For this week’s Friday Five, we check in with the London-born Brandon Haw who is the President and CEO of his eponymous, New York-based architecture and design studio. Growing up in the 60s with artist parents, Haw gravitated to the minimalist and conceptual art world that the period was known for. After attending London’s Bartlett School of Architecture and Planning, he crossed the pond and earned his Master’s Degree in Architecture from Princeton University. After school and until 1987, Haw worked on commercial high rise projects at the New York offices of Skidmore, Owings & Merrill before returning back to London. Over the next 26 years, he rose to Director and Senior partner in the office of Lord Norman Foster, where he oversaw a variety of projects including the Hearst Tower in NYC, the Faena House residential project in Miami, the HSBC World Headquarters in London, and the Commerzbank Headquarters in Frankfurt. 2010 saw a move back to the USA to head up the offices of Foster and Partners before setting up his own practice in 2014 in the famed Mies Van der Rohe Seagram Building. Here, Brandon Haw gives us a look at five things that keep him happy and inspired.
Courtesy of Artsy
1. Bridget Riley’s, 19 Greys
Having been born into a family of artists, an appreciation of the visual and performing arts is part of my DNA. I am particularly fond of Bridget Riley’s seminal 19 Greys (1968), a series of four color studies, which I am fortunate enough to wake up to every morning. Their control and complexity not only captures the essence of her work from the beginning of her prolific career, but they also remind me, as my minimalist father taught me, that a good base structure always underlies — creativity.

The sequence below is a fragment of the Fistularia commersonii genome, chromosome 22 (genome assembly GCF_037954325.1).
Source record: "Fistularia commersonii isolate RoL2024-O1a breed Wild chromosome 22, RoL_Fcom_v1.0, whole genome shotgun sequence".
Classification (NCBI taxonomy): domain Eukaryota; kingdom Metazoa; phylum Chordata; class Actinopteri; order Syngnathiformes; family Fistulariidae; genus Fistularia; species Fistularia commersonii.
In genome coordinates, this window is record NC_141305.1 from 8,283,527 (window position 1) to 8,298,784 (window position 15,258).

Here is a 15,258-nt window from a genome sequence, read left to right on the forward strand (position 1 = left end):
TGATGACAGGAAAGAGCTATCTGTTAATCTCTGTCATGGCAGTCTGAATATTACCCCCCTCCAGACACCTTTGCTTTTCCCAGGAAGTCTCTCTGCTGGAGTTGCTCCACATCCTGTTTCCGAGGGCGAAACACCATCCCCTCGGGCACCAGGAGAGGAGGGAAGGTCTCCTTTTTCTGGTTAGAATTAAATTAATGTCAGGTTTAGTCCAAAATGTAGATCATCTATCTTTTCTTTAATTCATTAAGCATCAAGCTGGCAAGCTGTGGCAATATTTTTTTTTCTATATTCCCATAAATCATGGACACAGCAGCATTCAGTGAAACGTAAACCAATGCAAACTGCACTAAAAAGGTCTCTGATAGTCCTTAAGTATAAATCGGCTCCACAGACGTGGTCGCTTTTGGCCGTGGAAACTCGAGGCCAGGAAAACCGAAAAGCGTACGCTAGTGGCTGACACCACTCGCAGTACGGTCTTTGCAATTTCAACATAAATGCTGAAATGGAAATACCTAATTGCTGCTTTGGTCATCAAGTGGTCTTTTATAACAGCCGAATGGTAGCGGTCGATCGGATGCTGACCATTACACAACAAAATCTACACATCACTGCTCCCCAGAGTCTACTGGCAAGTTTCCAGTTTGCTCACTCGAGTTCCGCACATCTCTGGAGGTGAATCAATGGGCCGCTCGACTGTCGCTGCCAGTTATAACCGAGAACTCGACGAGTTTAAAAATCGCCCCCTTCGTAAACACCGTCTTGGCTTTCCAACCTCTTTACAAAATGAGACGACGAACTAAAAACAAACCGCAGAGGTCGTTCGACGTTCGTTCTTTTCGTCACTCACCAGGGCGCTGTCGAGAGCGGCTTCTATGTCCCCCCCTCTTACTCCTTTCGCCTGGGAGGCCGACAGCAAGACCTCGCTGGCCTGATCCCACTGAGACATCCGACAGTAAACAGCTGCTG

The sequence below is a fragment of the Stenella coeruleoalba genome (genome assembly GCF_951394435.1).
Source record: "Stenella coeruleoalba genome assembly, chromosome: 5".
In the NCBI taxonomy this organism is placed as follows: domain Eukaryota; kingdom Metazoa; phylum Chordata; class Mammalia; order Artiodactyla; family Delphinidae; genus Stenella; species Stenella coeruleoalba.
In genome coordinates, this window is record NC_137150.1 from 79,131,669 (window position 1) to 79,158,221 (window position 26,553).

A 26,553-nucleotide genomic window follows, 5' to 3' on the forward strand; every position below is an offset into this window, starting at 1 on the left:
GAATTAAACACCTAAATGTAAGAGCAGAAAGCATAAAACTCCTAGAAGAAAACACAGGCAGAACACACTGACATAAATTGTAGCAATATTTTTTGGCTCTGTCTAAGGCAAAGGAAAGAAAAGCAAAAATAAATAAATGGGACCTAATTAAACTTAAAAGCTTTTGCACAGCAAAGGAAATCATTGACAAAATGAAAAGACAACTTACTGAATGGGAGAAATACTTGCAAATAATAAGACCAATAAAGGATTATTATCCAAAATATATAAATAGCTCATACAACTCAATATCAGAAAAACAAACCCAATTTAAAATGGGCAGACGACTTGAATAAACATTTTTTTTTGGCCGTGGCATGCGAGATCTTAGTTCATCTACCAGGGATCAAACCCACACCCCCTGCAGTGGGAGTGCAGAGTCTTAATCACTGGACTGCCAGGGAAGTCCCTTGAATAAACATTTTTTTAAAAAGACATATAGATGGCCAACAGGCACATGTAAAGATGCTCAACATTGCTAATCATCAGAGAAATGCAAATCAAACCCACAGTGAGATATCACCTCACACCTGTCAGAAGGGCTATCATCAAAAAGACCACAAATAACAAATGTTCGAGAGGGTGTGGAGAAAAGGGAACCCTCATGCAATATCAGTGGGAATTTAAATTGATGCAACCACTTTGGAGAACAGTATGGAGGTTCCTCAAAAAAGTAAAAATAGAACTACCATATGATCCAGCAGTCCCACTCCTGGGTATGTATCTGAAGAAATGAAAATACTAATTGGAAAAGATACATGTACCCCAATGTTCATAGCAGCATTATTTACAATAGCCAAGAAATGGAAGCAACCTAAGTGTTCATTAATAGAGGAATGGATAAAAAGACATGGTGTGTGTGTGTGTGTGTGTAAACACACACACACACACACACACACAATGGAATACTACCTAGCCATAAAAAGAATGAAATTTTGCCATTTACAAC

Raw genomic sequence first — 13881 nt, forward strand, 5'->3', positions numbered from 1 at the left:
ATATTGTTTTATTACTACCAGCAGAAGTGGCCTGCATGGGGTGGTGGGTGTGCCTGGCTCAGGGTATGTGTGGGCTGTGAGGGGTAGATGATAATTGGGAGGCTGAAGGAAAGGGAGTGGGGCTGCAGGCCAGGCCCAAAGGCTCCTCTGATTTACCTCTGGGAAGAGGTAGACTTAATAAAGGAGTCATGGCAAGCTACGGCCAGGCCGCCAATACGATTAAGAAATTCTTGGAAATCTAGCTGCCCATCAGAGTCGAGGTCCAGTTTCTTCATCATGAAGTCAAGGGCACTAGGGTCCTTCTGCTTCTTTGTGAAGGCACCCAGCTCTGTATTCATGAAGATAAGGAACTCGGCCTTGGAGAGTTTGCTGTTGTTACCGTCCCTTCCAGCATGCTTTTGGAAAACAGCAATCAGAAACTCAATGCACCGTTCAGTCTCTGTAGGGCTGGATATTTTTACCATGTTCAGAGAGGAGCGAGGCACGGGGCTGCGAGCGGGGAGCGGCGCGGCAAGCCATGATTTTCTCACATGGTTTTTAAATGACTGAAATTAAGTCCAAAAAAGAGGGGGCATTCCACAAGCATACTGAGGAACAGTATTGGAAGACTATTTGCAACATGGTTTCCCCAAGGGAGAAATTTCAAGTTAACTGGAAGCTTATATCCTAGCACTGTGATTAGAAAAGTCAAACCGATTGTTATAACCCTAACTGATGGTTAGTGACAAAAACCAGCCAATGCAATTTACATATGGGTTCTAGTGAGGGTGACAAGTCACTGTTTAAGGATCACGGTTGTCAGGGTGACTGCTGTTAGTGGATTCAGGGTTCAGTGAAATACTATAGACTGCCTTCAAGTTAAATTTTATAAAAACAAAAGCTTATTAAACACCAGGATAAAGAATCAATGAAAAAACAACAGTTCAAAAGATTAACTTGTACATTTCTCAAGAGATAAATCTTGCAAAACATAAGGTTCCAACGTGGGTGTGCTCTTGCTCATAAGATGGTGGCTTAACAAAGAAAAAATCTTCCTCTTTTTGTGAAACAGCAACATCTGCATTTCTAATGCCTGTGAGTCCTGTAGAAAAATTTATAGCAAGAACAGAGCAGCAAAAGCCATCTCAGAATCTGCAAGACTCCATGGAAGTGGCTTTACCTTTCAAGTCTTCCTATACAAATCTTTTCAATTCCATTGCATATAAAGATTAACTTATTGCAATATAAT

Courtesy of Brandon Haw Architecture
2. Le Presbytere, Pays Basque
Le Presbytere is our home in the Pays Basque. Located 40 minutes from the Atlantic Ocean and 40 minutes from the peaks of the French Pyrenees, this is my spiritual retreat. Great food and wine, and a place to recharge and ground oneself in the simplicity of this rural community. I am always particularly aware of the weather and seasonal cycles here. From hikes along the peaks with far reaching views across the mountains to windswept walks along the expansive sand dunes, this place – brings me to a point of quiet reflection and connection to the earth and sky.
I love books, all kinds. Books on art, on design, on nature, on politics, on philosophy, on economics, you name it. One of my most loved possessions is the large format GOAT (Greatest of All Time) boxed volume on the life of Muhammad Ali by Taschen. Not only was he one of recent history’s most remarkable human beings, but the book reminds me of my own grandfather’s humble and tough beginnings. When he taught me to box it was more about self-respect and discipline, than the desire to physically hurt someone.
Gregorio Uribe Big Band \\\ Photo by Fernando Lodeiro
4. Latin Music
The ability for music and dance to bring people together from all walks of life never ceases to impress me. My travels throughout South America opened my inner rhythms to the joys of Salsa, Cumbia and Palenque music: popular music of the indigenous regions of Colombia with roots in African tribal music fused with indomitable Latin percussion and accompanied by words and stories to make ones heart cry with joy and sadness!
Courtesy of Brandon Haw Architecture
5. Horseback Riding
There is something entirely visceral and exhilarating about horseback riding. I am always in awe at the ease by which the “vaqueros” treat the horses, just as if they were an extension of their own being, such is the everyday unthinking relation between the two. Riding amongst the steep hills and valleys of the Colombian landscape takes me to a different time and place, far away from my other great love New York City.
from TDV via Annette Thomas on Inoreader http://ift.tt/2siOu6w